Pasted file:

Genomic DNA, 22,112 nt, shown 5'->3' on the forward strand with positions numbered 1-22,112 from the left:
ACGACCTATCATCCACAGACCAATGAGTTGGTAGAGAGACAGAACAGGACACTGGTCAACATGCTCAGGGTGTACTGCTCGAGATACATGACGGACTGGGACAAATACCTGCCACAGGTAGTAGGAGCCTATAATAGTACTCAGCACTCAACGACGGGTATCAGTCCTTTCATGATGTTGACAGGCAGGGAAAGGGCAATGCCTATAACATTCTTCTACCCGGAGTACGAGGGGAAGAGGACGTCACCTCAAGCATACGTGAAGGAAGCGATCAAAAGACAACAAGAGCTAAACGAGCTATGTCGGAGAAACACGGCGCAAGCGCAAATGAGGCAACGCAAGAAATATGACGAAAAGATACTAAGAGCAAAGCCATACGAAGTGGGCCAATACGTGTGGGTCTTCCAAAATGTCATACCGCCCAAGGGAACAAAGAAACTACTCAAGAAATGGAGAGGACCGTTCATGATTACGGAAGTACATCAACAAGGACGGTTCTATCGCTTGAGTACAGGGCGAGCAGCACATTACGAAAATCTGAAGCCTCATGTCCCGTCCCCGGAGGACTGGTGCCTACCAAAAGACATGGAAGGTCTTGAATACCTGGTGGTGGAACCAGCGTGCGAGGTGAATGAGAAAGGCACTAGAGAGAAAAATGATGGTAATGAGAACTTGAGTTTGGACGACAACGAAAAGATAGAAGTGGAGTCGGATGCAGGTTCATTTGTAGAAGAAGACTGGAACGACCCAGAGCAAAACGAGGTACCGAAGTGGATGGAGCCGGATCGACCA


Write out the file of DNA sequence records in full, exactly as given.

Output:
Genomic DNA, 22,112 nt, shown 5'->3' on the forward strand with positions numbered 1-22,112 from the left:
ACGACCTATCATCCACAGACCAATGAGTTGGTAGAGAGACAGAACAGGACACTGGTCAACATGCTCAGGGTGTACTGCTCGAGATACATGACGGACTGGGACAAATACCTGCCACAGGTAGTAGGAGCCTATAATAGTACTCAGCACTCAACGACGGGTATCAGTCCTTTCATGATGTTGACAGGCAGGGAAAGGGCAATGCCTATAACATTCTTCTACCCGGAGTACGAGGGGAAGAGGACGTCACCTCAAGCATACGTGAAGGAAGCGATCAAAAGACAACAAGAGCTAAACGAGCTATGTCGGAGAAACACGGCGCAAGCGCAAATGAGGCAACGCAAGAAATATGACGAAAAGATACTAAGAGCAAAGCCATACGAAGTGGGCCAATACGTGTGGGTCTTCCAAAATGTCATACCGCCCAAGGGAACAAAGAAACTACTCAAGAAATGGAGAGGACCGTTCATGATTACGGAAGTACATCAACAAGGACGGTTCTATCGCTTGAGTACAGGGCGAGCAGCACATTACGAAAATCTGAAGCCTCATGTCCCGTCCCCGGAGGACTGGTGCCTACCAAAAGACATGGAAGGTCTTGAATACCTGGTGGTGGAACCAGCGTGCGAGGTGAATGAGAAAGGCACTAGAGAGAAAAATGATGGTAATGAGAACTTGAGTTTGGACGACAACGAAAAGATAGAAGTGGAGTCGGATGCAGGTTCATTTGTAGAAGAAGACTGGAACGACCCAGAGCAAAACGAGGTACCGAAGTGGATGGAGCCGGATCGACCA